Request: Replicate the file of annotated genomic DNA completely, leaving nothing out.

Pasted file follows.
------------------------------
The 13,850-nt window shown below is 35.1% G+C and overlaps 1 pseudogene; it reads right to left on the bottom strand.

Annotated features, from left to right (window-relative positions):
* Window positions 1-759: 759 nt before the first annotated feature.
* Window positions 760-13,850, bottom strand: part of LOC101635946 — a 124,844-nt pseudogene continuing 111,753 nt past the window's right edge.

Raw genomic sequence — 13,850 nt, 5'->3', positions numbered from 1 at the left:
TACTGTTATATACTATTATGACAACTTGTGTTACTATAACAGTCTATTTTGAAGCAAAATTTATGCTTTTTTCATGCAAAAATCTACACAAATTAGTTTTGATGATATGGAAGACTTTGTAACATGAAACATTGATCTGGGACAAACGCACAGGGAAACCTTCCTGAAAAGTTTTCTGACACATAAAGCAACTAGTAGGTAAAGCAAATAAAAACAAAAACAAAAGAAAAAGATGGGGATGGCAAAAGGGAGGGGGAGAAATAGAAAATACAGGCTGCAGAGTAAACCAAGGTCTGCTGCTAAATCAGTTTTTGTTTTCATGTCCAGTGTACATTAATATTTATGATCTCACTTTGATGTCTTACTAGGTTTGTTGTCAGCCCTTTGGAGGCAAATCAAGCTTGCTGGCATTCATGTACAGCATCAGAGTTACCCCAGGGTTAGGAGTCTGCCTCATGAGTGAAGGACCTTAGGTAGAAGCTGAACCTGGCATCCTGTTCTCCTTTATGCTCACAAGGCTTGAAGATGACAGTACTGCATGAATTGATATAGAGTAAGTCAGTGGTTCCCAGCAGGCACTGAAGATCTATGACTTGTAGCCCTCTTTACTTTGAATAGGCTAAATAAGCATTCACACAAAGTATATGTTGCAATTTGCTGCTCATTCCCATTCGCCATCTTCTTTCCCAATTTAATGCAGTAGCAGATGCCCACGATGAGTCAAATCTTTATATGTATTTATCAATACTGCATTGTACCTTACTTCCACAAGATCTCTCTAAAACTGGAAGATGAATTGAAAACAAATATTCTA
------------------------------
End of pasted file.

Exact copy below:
The 13,850-nt window shown below is 35.1% G+C and overlaps 1 pseudogene; it reads right to left on the bottom strand.

Annotated features, from left to right (window-relative positions):
* Window positions 1-759: 759 nt before the first annotated feature.
* Window positions 760-13,850, bottom strand: part of LOC101635946 — a 124,844-nt pseudogene continuing 111,753 nt past the window's right edge.

Raw genomic sequence — 13,850 nt, 5'->3', positions numbered from 1 at the left:
TACTGTTATATACTATTATGACAACTTGTGTTACTATAACAGTCTATTTTGAAGCAAAATTTATGCTTTTTTCATGCAAAAATCTACACAAATTAGTTTTGATGATATGGAAGACTTTGTAACATGAAACATTGATCTGGGACAAACGCACAGGGAAACCTTCCTGAAAAGTTTTCTGACACATAAAGCAACTAGTAGGTAAAGCAAATAAAAACAAAAACAAAAGAAAAAGATGGGGATGGCAAAAGGGAGGGGGAGAAATAGAAAATACAGGCTGCAGAGTAAACCAAGGTCTGCTGCTAAATCAGTTTTTGTTTTCATGTCCAGTGTACATTAATATTTATGATCTCACTTTGATGTCTTACTAGGTTTGTTGTCAGCCCTTTGGAGGCAAATCAAGCTTGCTGGCATTCATGTACAGCATCAGAGTTACCCCAGGGTTAGGAGTCTGCCTCATGAGTGAAGGACCTTAGGTAGAAGCTGAACCTGGCATCCTGTTCTCCTTTATGCTCACAAGGCTTGAAGATGACAGTACTGCATGAATTGATATAGAGTAAGTCAGTGGTTCCCAGCAGGCACTGAAGATCTATGACTTGTAGCCCTCTTTACTTTGAATAGGCTAAATAAGCATTCACACAAAGTATATGTTGCAATTTGCTGCTCATTCCCATTCGCCATCTTCTTTCCCAATTTAATGCAGTAGCAGATGCCCACGATGAGTCAAATCTTTATATGTATTTATCAATACTGCATTGTACCTTACTTCCACAAGATCTCTCTAAAACTGGAAGATGAATTGAAAACAAATATTCTA